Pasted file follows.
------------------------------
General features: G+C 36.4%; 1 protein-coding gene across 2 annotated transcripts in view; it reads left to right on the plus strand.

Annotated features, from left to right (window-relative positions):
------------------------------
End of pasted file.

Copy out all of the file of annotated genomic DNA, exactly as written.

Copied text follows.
General features: G+C 36.4%; 1 protein-coding gene across 2 annotated transcripts in view; it reads left to right on the plus strand.

Annotated features, from left to right (window-relative positions):